March 24, 2011

Libya’s Double-Standard Spreads to Côte d'Ivoire

We’ve devoted significant attention to the disparity between U.S. policy in Libya and troubled allies such as Yemen and Bahrain. Instead of reflecting and reforming, U.S. officials have started defending their policy outright to counter widespread perceptions of a double-standard. But hypocrisy is a universal language.

Were the Obama administration to treat Libya and Yemen’s revolutions with equality, it would reduce the complaints in both countries.

Now African states are denouncing the double standard between Libya and Côte d'Ivoire, where acting president Laurent Gbagbo has refused to cede power to Alassane Ouattara. Earlier this week Nigerian Foreign Minister Odein Ajumogobia accused the international community of neglecting abuses in the Côte d'Ivoire. Nigeria has worked diligently in the last few years to fulfill its political obligations as a regional hegemon, and Economic Community of West African States (ECOWAS) took a strong stand on Côte d'Ivoire under the leadership of Nigerian President Goodluck Jonathan.

Gbagbo began unleashing his military forces in February after relying heavily on paramilitary forces, and the four-month crisis has left at least 462 people dead with thousands more injured. Gbagbo’s government continues to deny using heavy weapons against civilians, and in turn accuses the UN and foreign media of spreading propaganda. These crumbling rulers must share authoritarian literature.

"I believe we can pass a resolution to request the United Nations to take a little more serious steps in the Cote d'Ivoire situation," Jonathan told a meeting attended by 12 of the 15 ECOWAS heads of state. "We must not make the mistake of underestimating the threat it poses to the peace and security of the entire sub-region."

However it’s unlikely that anyone is underestimating Gbagbo’s threat. Several holdouts such as Angola continue to side with him, but Western and African states largely agree that he must finally let go of power. They also appreciate the scale of Cote d'Ivoire’s endeavor. Although Gbagbo only controls a majority of the south, political authority and security must be implemented over a territory similar to Japan and Iraq, and larger than Britain or Italy. Lagoons and tropical forests along the coast increase the difficulty, and ECOWAS would have to secure roughly 21 million people compared to Libya’s seven million.

The delay in ECOWAS’s use of force, advocated under the cover of legitimization, cannot disguise the current reality that ECOWAS and the African Union (AU) lack the means to remove Gbagbo and secure Côte d'Ivoire. This is why they’ve also reached out the UN and Western states, hoping to increase sanctions and bolster the UN’s peacekeeping force in a slow crawl towards intervention. The AU had given Gbagbo a deadline of Thursday to step down.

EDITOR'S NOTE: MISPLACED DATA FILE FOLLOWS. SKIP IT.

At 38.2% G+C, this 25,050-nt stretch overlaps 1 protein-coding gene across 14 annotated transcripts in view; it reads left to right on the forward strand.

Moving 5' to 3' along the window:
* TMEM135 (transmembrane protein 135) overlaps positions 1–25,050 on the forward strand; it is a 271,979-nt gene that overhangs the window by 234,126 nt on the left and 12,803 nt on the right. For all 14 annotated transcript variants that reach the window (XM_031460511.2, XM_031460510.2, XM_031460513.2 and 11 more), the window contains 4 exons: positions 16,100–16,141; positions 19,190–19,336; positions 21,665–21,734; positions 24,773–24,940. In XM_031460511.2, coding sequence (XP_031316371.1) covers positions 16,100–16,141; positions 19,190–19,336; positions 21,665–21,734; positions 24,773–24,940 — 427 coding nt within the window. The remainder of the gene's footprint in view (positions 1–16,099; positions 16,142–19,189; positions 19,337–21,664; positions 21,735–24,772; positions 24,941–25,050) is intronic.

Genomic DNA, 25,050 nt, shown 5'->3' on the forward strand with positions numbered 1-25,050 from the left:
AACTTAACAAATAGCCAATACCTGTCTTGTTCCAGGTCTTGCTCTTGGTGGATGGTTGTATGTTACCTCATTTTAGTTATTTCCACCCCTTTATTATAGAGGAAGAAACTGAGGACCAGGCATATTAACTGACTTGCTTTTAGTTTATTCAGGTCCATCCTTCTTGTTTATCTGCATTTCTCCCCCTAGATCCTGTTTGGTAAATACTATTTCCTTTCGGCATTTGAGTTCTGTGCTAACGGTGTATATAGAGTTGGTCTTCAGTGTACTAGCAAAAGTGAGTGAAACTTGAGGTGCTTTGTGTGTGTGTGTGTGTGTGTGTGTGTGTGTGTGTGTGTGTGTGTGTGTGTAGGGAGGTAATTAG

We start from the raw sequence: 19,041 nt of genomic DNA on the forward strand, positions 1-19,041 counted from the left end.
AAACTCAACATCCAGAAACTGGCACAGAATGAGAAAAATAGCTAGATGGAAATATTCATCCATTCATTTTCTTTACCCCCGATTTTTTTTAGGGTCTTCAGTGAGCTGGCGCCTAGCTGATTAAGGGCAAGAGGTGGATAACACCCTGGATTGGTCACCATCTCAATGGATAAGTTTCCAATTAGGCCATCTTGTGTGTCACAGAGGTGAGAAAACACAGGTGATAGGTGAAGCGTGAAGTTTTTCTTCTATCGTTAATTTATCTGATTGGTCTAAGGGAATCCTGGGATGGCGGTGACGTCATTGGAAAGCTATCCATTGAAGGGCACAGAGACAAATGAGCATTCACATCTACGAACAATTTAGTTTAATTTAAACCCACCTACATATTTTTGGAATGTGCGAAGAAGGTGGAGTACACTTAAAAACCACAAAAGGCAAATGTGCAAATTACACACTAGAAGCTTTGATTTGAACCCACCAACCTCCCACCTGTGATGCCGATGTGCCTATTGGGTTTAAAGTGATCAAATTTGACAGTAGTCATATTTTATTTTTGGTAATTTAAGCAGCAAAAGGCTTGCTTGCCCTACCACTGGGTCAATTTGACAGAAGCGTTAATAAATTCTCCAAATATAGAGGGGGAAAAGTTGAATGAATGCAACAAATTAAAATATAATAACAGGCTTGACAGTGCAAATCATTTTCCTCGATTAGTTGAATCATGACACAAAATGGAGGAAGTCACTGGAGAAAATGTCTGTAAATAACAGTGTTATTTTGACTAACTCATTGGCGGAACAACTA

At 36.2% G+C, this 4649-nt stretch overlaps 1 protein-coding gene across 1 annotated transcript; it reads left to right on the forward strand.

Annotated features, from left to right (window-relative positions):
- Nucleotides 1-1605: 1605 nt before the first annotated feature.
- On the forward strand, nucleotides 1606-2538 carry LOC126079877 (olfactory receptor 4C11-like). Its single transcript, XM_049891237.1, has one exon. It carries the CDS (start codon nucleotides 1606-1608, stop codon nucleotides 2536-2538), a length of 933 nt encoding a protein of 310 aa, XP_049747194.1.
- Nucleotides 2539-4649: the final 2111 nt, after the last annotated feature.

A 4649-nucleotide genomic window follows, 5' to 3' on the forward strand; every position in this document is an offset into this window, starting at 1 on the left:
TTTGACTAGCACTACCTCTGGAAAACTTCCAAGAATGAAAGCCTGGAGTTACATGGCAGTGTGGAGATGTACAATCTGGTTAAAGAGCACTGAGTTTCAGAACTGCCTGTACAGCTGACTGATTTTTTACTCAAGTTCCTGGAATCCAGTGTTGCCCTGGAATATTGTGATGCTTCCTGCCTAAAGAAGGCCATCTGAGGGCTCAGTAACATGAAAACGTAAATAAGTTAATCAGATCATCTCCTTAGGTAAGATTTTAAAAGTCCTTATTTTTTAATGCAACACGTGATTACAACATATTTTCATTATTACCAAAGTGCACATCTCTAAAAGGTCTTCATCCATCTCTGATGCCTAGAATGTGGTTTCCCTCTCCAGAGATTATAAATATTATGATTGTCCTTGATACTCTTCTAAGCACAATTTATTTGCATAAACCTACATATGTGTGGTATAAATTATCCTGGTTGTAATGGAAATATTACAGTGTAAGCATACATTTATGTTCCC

"ECOWAS requests the U.N. Security Council to strengthen the mandate of the U.N. operation in Ivory Coast enabling the mission to use all necessary means to protect life and property and to facilitate the immediate transfer of power to Mr Alassane Ouattara," it said in Thursday’s communique.

Some reports mention something to the effect that ECOWAS is copying Libya’s international approval in Côte d'Ivoire. This may be true to a point, but Libya appears to be following the AU’s pattern in South Sudan, Côte d'Ivoire, and Somalia. The AU is visibly over-stretched and bombarded by crises, but 2011 does offer encouraging signs of Africa’s modernization. Only three months ago Mubarak, Gaddafi, and al-Bashir conceded South Sudan to other AU members, going against a standing policy of territorial unity. Now Mubarak is gone and South Sudan is on the road to independence.

The AU has also increased its tempo in Somalia with limited Western military support. And it realized it needed to make an example out of Côte d'Ivoire to uphold its stance in Sudan.

Good intentions aren’t enough to remove Gbagbo though, and ECOWAS may not be able to overcome its hesitations and military inadequacies. ECOWAS’s 6,000-man response unit doesn’t come close to fulfilling Côte d'Ivoire’s requirements, even alongside tens of thousands of UN peacekeepers. Gbagbo has given too much time to prepare, so much that he’s grown bolder in attacking civilians and immigrants from ECOWAS states.

"The civil war is almost there, warns AU chief Jean Ping. “If there is no possibility of a peaceful solution I'm afraid the use of force might intervene."

Gbagbo’s response to electoral defeat, his violation of ECOWAS policy, and his regional spill-over has already legitimized the use of force. Again, this force may be fundamentally lacking, and perhaps ECOWAS believes Gbagbo will become easier prey once international sanctions take their toll. But if ECOWAS truly believes in its mission and rejects international double-standards, it should regain the element of surprise and consider acting immediately. Another additional weeks or months may simply entrench Cote d'Ivoire’s stalemate.

Sun Tzu wouldn't fight a battle that he couldn’t win, but when is force necessary in Cote d'Ivoire if not now?

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